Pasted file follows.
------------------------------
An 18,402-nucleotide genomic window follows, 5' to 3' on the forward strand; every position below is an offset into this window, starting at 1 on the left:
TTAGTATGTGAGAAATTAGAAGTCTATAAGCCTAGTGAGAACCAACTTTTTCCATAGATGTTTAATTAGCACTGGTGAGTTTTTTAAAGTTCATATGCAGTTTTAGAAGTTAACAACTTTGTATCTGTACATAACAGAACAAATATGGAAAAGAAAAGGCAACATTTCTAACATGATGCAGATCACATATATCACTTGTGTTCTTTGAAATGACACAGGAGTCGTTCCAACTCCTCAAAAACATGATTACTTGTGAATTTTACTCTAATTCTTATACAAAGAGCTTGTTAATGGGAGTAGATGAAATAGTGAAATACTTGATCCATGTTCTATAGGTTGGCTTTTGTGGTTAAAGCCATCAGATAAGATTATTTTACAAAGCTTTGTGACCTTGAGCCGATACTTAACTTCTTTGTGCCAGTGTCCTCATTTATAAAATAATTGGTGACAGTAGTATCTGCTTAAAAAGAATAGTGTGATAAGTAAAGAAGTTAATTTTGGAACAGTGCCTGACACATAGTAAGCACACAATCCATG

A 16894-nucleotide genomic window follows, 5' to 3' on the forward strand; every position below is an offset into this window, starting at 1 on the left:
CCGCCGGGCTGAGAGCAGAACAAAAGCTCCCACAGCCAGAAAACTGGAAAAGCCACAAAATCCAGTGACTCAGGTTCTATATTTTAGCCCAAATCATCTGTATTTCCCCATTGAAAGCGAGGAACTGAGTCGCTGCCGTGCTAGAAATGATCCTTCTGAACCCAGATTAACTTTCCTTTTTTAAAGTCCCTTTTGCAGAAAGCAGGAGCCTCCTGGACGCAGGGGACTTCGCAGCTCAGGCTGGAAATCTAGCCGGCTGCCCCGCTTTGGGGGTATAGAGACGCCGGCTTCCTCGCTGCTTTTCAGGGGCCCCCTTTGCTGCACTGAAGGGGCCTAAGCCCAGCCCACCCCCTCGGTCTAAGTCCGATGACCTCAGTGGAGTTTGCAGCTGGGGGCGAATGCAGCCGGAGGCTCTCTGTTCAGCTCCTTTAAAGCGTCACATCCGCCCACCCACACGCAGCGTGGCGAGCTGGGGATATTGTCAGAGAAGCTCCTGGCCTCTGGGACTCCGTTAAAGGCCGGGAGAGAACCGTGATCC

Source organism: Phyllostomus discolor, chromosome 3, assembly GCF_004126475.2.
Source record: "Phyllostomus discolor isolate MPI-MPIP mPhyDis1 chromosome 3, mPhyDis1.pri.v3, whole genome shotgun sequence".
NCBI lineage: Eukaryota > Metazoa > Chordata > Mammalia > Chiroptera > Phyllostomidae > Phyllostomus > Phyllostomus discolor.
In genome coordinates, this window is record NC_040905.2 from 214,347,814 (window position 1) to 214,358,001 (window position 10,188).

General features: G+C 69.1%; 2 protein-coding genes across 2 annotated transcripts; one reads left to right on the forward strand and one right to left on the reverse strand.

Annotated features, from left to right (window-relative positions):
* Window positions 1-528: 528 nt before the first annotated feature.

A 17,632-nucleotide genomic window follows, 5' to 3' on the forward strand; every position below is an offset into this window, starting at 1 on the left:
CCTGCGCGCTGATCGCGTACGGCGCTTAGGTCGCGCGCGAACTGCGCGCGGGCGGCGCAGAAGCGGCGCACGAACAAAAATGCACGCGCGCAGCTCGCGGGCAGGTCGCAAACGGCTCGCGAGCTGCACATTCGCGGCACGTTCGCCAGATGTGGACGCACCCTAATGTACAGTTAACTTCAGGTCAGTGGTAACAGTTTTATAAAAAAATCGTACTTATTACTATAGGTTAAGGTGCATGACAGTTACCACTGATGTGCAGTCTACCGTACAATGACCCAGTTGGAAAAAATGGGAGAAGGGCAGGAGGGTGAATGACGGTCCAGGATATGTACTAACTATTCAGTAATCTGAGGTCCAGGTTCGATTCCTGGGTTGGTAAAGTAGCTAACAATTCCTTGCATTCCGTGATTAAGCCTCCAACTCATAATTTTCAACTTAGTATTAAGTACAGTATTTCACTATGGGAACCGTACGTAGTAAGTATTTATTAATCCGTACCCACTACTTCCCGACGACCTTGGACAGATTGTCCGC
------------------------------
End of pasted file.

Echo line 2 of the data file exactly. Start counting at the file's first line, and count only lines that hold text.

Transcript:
TTAGTATGTGAGAAATTAGAAGTCTATAAGCCTAGTGAGAACCAACTTTTTCCATAGATGTTTAATTAGCACTGGTGAGTTTTTTAAAGTTCATATGCAGTTTTAGAAGTTAACAACTTTGTATCTGTACATAACAGAACAAATATGGAAAAGAAAAGGCAACATTTCTAACATGATGCAGATCACATATATCACTTGTGTTCTTTGAAATGACACAGGAGTCGTTCCAACTCCTCAAAAACATGATTACTTGTGAATTTTACTCTAATTCTTATACAAAGAGCTTGTTAATGGGAGTAGATGAAATAGTGAAATACTTGATCCATGTTCTATAGGTTGGCTTTTGTGGTTAAAGCCATCAGATAAGATTATTTTACAAAGCTTTGTGACCTTGAGCCGATACTTAACTTCTTTGTGCCAGTGTCCTCATTTATAAAATAATTGGTGACAGTAGTATCTGCTTAAAAAGAATAGTGTGATAAGTAAAGAAGTTAATTTTGGAACAGTGCCTGACACATAGTAAGCACACAATCCATG